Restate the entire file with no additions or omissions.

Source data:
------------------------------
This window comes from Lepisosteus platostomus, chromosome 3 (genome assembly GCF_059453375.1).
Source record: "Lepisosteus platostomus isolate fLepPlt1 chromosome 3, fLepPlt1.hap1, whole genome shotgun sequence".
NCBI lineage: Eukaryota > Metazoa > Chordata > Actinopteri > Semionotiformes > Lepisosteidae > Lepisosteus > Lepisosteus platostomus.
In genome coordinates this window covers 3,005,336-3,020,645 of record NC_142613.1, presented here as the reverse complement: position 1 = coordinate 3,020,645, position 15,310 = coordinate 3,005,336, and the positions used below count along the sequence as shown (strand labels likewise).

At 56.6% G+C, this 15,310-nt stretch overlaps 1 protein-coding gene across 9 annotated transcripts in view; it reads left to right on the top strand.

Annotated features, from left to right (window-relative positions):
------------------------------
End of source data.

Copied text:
This window comes from Lepisosteus platostomus, chromosome 3 (genome assembly GCF_059453375.1).
Source record: "Lepisosteus platostomus isolate fLepPlt1 chromosome 3, fLepPlt1.hap1, whole genome shotgun sequence".
NCBI lineage: Eukaryota > Metazoa > Chordata > Actinopteri > Semionotiformes > Lepisosteidae > Lepisosteus > Lepisosteus platostomus.
In genome coordinates this window covers 3,005,336-3,020,645 of record NC_142613.1, presented here as the reverse complement: position 1 = coordinate 3,020,645, position 15,310 = coordinate 3,005,336, and the positions used below count along the sequence as shown (strand labels likewise).

At 56.6% G+C, this 15,310-nt stretch overlaps 1 protein-coding gene across 9 annotated transcripts in view; it reads left to right on the top strand.

Annotated features, from left to right (window-relative positions):